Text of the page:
G20 update: Obama meets Brown and local life changes for two days...

The US President Barack Obama and Prime Minister Gordon Brown have begun their discussions over breakfast ahead of the G20 Summit in Newham tomorrow.

The US President Barack Obama and Prime Minister Gordon Brown have begun their discussions over breakfast ahead of the G20 Summit in Newham tomorrow.Hundreds of groups will join the G20 protests over the next two days.

Meanwhile life in Newham was relatively normal this morning. Parts of the City and East London are expected to be gridlocked today and tomorrow as protestors vent their fury at financial institutions and the G20 summit.

Amid fears that demonstrations could turn violent, an academic at the heart of protest preparations has been suspended for allegedly threatening violence against the police.

Many demonstrators will target Liverpool Street, Moorgate and London Bridge today, while others are planning to "bang on the doors" of the ExCeL exhibition centre as the summit gets under way tomorrow to deliver their demand for a world without capitalism.

Hundreds of delegates from the world's 20 largest economies will attend the summit, which also provides the occasion for US President Barack Obama's first visit to Britain. The police are mounting a huge operation involving thousands of officers to ensure the gathering runs smoothly.

Today, residents and others in the affected area will need two forms of identification - one with a photograph and the other with a link to the bearer's business or residence.

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Tomorrow, Custom House, Prince Regent and Royal Victoria DLR stations will be closed. The Connaught Bridge will be closed to traffic from 6am until midnight, as will the footbridge from ExCeL to Britannia Village both today and tomorrow.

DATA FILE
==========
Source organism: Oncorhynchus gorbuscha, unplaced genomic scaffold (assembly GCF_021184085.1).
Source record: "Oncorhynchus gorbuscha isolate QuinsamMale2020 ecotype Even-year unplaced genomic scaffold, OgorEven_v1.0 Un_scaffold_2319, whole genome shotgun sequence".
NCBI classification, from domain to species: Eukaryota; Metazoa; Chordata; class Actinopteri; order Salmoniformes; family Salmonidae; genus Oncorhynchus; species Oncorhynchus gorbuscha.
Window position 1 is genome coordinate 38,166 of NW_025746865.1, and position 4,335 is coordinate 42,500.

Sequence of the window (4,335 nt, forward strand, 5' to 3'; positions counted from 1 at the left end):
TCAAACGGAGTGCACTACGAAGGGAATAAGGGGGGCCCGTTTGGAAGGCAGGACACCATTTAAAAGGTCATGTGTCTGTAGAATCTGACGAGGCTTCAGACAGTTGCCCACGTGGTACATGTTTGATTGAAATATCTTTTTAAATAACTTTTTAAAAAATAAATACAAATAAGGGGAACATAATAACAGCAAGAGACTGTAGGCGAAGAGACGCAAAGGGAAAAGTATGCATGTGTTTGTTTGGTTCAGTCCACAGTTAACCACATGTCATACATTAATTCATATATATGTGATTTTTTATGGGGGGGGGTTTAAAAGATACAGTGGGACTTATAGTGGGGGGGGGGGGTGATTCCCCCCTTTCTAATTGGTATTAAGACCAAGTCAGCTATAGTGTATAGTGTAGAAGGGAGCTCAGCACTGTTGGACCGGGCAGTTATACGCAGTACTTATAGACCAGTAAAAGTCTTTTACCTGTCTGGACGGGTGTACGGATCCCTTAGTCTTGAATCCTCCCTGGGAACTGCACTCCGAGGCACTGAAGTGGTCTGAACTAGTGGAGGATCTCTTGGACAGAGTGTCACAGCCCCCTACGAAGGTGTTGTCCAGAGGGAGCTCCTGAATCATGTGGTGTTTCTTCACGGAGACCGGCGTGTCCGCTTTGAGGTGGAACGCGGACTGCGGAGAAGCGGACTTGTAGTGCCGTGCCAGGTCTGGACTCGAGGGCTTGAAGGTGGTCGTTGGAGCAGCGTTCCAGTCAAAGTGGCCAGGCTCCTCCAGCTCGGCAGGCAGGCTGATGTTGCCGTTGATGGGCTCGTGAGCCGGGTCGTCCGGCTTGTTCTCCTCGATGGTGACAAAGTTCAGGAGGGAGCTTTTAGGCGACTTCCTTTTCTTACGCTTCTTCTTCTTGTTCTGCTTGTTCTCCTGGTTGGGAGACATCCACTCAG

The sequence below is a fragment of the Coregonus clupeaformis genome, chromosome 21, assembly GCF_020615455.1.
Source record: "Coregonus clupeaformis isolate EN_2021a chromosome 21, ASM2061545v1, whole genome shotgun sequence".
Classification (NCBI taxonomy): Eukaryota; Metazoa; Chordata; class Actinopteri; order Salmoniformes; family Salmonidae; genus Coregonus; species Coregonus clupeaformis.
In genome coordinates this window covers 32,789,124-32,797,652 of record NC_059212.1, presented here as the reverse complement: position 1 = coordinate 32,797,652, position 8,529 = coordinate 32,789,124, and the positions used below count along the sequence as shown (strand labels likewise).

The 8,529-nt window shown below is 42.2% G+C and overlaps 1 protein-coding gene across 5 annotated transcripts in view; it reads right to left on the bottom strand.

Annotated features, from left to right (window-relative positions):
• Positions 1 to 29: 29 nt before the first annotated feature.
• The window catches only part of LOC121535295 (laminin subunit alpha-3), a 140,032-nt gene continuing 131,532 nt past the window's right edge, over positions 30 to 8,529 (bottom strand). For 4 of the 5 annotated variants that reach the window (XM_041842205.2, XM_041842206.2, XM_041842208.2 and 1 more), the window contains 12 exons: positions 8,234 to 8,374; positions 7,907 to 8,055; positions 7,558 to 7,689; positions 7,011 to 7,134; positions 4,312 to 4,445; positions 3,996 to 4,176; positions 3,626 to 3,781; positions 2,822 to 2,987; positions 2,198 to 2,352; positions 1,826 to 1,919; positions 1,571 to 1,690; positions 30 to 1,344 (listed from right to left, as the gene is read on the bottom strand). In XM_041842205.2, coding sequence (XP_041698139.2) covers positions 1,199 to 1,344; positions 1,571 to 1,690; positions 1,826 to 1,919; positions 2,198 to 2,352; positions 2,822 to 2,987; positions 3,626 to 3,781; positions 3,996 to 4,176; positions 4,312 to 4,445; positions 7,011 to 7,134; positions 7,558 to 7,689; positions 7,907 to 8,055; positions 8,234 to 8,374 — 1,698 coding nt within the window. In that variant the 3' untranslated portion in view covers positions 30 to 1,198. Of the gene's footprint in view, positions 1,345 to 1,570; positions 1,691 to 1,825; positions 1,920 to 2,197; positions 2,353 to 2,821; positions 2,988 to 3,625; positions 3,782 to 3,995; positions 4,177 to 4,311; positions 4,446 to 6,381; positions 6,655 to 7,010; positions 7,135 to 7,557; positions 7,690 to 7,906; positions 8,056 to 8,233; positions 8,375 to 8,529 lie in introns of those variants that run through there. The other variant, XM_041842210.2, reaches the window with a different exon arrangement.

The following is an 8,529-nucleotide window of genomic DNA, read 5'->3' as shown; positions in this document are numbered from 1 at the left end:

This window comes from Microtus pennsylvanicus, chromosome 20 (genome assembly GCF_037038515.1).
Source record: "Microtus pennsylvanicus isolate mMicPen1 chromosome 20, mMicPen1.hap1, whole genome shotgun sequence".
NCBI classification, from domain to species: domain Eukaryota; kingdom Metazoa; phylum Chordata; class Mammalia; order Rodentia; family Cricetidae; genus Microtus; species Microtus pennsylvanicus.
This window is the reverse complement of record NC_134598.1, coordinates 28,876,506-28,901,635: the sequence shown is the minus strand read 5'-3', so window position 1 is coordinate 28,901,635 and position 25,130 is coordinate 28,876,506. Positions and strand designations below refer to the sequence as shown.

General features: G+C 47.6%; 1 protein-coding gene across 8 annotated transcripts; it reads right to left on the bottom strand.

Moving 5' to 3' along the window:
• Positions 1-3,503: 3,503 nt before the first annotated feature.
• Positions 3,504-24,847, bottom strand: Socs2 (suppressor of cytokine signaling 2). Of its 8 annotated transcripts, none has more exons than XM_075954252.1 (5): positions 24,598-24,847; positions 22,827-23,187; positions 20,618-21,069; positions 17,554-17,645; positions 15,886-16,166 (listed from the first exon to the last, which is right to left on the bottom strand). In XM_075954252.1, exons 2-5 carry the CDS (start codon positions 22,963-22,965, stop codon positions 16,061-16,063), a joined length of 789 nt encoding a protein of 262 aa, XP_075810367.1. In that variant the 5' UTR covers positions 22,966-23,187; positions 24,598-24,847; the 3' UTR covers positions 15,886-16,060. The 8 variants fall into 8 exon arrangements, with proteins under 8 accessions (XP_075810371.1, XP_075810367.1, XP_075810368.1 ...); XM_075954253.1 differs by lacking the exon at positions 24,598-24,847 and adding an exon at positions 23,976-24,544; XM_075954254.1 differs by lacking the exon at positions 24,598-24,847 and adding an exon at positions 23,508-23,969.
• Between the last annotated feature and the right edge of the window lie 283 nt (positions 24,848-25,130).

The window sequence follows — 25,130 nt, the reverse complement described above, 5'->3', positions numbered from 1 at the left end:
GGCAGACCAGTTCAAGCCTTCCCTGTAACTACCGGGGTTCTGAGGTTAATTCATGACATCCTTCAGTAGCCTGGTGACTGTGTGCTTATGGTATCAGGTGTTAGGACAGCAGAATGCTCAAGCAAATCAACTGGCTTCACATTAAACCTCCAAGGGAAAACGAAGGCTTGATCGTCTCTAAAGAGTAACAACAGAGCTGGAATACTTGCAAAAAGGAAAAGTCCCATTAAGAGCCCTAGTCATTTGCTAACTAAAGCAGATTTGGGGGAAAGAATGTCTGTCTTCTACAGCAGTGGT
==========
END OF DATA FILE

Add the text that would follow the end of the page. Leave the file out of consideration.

Police are urging people to avoid using their cars and to expect delays if they do take to their vehicles.

Anthropologist Prof Chris Knight was suspended by the University of East London for "inciting violence" in the run-up to the summit.

He joined tens of thousands who took to the streets of central London on Saturday to call for action on poverty, climate change and employment.

The university suspended Prof Knight on full pay pending an inquiry into his behaviour after he said: "We are going to be hanging a lot of people like Fred the Shred [former Royal Bank of Scotland boss Sir Fred Goodwin] from lampposts on April Fool's Day, and I can only say let's hope they are just effigies.

"If he winds us up any more I'm afraid there will be real bankers hanging from lampposts and let's hope that that doesn't actually have to happen.

"[Bankers] should realise the amount of fury and hatred there is for them and act quickly, because quite honestly if it isn't humour it is going to be anger."

He also reportedly said: "The message to police is 'if you press your nuclear button, I'll press mine'. It sounds like a threat? Well, yeah - don't do it.

If you want violence, you'll get it."

University bosses told him his comments were "inciting criminal action, specifically violence against policemen and women and damage to banking institutions".

The 66-year-old is said to be behind the G20 Meltdown and Financial Fools Day protests being planned under the banner of The Government of the Dead.

A university spokesman said: "Prof Chris Knight has been suspended from his duties at the University of East London pending investigation. In order not to prejudice this process we cannot make any further comment." Prof Knight was unavailable for comment about his suspension.

Police have warned that known activists are planning actions in an "unprecedented" way and that groups active in the late 1990s are re-emerging and forming new alliances.

Transport Minister Jim Fitzpatrick, who is MP for Poplar and Canning Town, said: "Sadly, because here in East London we expect to experience massive disruption to our transport systems and our lives this week, the basic message from the conference may easily be lost.